Yesterday it appeared that Hurricane Dorian was weakening somewhat and its probable path this week would spare our Atlantic coast from the worst possible destruction. As it slides slowly northward, the damage may come from storm surges and torrential rain.
I have watched some coverage of the preparations. Even Floridians seem to be amazed when a Dorian-magnitude storm comes along. We humans seem to quickly forget threats to our well-being within months of the last episode. Perhaps we count on the law of large numbers to save us, knowing that even in dire straits, a percentage of residents will be spared,
FEMA, the federal agency we think should be the guarantor of all safety, has helpful words for us. Whether we live in the Midwest, earthquake prone California, or along the southeastern coast. A recent bulletin titled “Financial preparedness pays off in emergencies” contains great wisdom. It is well-written, short and sweet.
First recommendation? Create an emergency fund. In January of this year, Bankrate.com found that only 40 percent of Americans can pay an unexpected $1,000 expense from savings. Over a third would borrow the money from someone or a credit card, about 14 percent would cut back on spending and 10 percent admit to having no idea.
In the land of plenty we have today, this should not be! I know there are tragedies every day and my wallet is open to help them. But we have to do a better job of raising those living like there is no tomorrow who are still surprised when tomorrow actually arrives. And it is not as we expected.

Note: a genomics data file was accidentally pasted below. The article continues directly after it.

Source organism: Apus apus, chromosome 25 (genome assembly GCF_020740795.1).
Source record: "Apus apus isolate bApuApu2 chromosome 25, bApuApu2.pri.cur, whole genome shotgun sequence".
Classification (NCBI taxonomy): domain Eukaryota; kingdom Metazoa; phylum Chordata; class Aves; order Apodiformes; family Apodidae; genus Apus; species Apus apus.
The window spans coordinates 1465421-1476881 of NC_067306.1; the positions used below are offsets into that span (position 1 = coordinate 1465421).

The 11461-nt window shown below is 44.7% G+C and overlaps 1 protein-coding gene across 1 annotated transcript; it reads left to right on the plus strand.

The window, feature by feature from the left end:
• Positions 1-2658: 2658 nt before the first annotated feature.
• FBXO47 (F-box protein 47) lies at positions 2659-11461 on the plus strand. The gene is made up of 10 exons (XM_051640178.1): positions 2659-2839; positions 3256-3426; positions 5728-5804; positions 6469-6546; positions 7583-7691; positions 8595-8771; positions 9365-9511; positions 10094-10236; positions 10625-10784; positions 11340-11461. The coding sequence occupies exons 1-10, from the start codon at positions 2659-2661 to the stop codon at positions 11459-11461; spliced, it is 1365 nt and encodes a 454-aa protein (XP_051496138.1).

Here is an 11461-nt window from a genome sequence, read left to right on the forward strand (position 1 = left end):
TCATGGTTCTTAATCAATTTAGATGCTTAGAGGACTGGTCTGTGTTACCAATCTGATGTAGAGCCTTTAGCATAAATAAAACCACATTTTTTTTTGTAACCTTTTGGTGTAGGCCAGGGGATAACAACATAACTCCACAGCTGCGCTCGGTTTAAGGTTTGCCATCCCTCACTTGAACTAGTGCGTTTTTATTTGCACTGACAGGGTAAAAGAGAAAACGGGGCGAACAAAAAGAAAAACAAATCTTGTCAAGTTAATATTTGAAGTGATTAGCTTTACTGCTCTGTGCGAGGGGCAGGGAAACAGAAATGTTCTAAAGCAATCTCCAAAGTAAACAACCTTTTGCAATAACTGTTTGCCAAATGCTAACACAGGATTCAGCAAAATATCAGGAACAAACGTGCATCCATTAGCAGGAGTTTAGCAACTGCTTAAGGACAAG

I cannot throw rocks too far in any direction. As a proud member of the Baby Boomer gen, we grew up in great times and expected them to last forever. One could earn a decent living, spend lots, give generously, and borrow lots of money for all the things you wanted in the future. And I did. But not everyone needs to make that mistake and learn the lesson himself.
Beside the human nature problem of immediate gratification, we have a widespread failure in personal preparedness. When a new client hires us to manage money, we emphasize that creating our best value for them will involve planning together for their future.
Even though this costs nothing extra but time, life pushes other matters to the forefront. Charles Hummel called this The Tyranny of the Urgent in his 1967 booklet. It afflicts us all.
The saying, Too Soon Old, Too Late Smart, is now fully evident with Boomers. According to Mary Childs in Barron’s from April, 2019¹, 47 percent of us regret not starting to save sooner and fully 35 percent wish they had saved more already. This and more enlightenment comes from a recent Natixis survey of 1,000 employees having access to a company sponsored retirement plan.
Where should I start? Plan out your financial future. On paper. With your spouse. Get help. You can do this! It is never too late to make a difference for yourself. In the timeless words of that great American philosopher, Yogi Berra, If you don’t know where you are going, you’ll end up someplace else. Many are arriving at their non-paying life in a state they now do not like.